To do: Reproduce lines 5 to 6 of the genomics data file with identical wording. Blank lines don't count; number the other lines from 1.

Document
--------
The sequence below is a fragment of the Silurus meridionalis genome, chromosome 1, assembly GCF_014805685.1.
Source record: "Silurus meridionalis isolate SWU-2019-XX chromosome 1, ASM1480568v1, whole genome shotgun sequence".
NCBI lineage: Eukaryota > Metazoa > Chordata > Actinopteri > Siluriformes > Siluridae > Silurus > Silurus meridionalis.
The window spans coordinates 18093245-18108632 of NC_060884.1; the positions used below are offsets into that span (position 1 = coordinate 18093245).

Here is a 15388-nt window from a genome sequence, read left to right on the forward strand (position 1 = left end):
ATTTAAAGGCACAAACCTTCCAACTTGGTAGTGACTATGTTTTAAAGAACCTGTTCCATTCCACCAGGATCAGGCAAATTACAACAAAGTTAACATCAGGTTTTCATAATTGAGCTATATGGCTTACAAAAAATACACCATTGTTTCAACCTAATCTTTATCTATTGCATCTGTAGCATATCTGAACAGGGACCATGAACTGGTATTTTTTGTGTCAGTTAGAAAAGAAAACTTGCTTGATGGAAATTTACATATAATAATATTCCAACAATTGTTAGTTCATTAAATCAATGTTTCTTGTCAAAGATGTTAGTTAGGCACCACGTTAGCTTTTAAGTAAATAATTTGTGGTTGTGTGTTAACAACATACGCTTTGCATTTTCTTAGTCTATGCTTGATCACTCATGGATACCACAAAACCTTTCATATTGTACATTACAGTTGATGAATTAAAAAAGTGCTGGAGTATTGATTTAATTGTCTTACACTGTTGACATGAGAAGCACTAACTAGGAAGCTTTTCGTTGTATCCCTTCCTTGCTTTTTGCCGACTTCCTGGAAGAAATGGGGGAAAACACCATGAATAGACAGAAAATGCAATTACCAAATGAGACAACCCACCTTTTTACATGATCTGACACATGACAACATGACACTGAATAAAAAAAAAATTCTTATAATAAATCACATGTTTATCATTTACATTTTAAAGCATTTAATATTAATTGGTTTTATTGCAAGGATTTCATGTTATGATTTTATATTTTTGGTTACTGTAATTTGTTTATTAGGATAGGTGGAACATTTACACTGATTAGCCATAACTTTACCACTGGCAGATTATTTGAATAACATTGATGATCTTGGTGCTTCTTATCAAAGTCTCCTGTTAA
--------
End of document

Here is a 15388-nt window from a genome sequence, read left to right on the forward strand (position 1 = left end):
ATTTAAAGGCACAAACCTTCCAACTTGGTAGTGACTATGTTTTAAAGAACCTGTTCCATTCCACCAGGATCAGGCAAATTACAACAAAGTTAACATCAGGTTTTCATAATTGAGCTATATGGCTTACAAAAAATACACCATTGTTTCAACCTAATCTTTATCTATTGCATCTGTAGCATATCTGAACAGGGACCATGAACTGGTATTTTTTGTGTCAGTTAGAAAAGAAAACTTGCTTGATGGAAATTTACATATAATAATATTCCAACAATTGTTAGTTCATTAAATCAATGTTTCTTGTCAAAGATGTTAGTTAGGCACCACGTTAGCTTTTAAGTAAATAATTTGTGGTTGTGTGTTAACAACATACGCTTTGCATTTTCTTAGTCTATGCTTGATCACTCATGGATACCACAAAACCTTTCATATTGTACATTACAGTTGATGAATTAAAAAAGTGCTGGAGTATTGATTTAATTGTCTTACACTGTTGACATGAGAAGCACTAACTAGGAAGCTTTTCGTTGTATCCCTTCCTTGCTTTTTGCCGACTTCCTGGAAGAAATGGGGGAAAACACCATGAATAGACAGAAAATGCAATTACCAAATGAGACAACCCACCTTTTTACATGATCTGACACATGACAACATGACACTGAATAAAAAAAAAATTCTTATAATAAATCACATGTTTATCATTTACATTTTAAAGCATTTAATATTAATTGGTTTTATTGCAAGGATTTCATGTTATGATTTTATATTTTTGGTTACTGTAATTTGTTTATTAGGATAGGTGGAACATTTACACTGATTAGCCATAACTTTACCACTGGCAGATTATTTGAATAACATTGATGATCTTGGTGCTTCTTATCAAAGTCTCCTGTTAA